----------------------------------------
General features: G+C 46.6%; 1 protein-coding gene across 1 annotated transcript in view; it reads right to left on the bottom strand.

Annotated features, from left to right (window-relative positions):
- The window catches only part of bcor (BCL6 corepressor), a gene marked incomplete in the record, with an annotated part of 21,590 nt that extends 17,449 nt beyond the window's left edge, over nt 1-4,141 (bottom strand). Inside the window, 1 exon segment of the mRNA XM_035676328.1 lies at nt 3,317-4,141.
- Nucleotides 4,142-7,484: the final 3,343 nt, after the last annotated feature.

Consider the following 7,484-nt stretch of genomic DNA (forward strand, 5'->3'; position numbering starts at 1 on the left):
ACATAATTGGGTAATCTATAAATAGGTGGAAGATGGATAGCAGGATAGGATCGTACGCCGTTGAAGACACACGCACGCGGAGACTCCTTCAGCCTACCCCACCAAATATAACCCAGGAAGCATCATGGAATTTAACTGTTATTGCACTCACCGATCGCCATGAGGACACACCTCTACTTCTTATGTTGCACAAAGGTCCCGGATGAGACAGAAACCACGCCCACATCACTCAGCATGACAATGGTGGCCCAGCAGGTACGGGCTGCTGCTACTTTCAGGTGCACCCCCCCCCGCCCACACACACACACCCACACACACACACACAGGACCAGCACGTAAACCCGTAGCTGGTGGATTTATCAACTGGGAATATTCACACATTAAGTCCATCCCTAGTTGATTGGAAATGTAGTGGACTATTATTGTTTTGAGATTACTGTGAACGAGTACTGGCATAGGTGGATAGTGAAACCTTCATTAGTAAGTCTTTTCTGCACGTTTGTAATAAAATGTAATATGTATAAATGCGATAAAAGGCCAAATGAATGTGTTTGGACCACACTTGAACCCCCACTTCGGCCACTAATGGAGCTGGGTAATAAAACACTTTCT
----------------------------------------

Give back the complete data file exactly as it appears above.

General features: G+C 46.6%; 1 protein-coding gene across 1 annotated transcript in view; it reads right to left on the bottom strand.

Annotated features, from left to right (window-relative positions):
- The window catches only part of bcor (BCL6 corepressor), a gene marked incomplete in the record, with an annotated part of 21,590 nt that extends 17,449 nt beyond the window's left edge, over nt 1-4,141 (bottom strand). Inside the window, 1 exon segment of the mRNA XM_035676328.1 lies at nt 3,317-4,141.
- Nucleotides 4,142-7,484: the final 3,343 nt, after the last annotated feature.

Consider the following 7,484-nt stretch of genomic DNA (forward strand, 5'->3'; position numbering starts at 1 on the left):
ACATAATTGGGTAATCTATAAATAGGTGGAAGATGGATAGCAGGATAGGATCGTACGCCGTTGAAGACACACGCACGCGGAGACTCCTTCAGCCTACCCCACCAAATATAACCCAGGAAGCATCATGGAATTTAACTGTTATTGCACTCACCGATCGCCATGAGGACACACCTCTACTTCTTATGTTGCACAAAGGTCCCGGATGAGACAGAAACCACGCCCACATCACTCAGCATGACAATGGTGGCCCAGCAGGTACGGGCTGCTGCTACTTTCAGGTGCACCCCCCCCCGCCCACACACACACACCCACACACACACACACAGGACCAGCACGTAAACCCGTAGCTGGTGGATTTATCAACTGGGAATATTCACACATTAAGTCCATCCCTAGTTGATTGGAAATGTAGTGGACTATTATTGTTTTGAGATTACTGTGAACGAGTACTGGCATAGGTGGATAGTGAAACCTTCATTAGTAAGTCTTTTCTGCACGTTTGTAATAAAATGTAATATGTATAAATGCGATAAAAGGCCAAATGAATGTGTTTGGACCACACTTGAACCCCCACTTCGGCCACTAATGGAGCTGGGTAATAAAACACTTTCT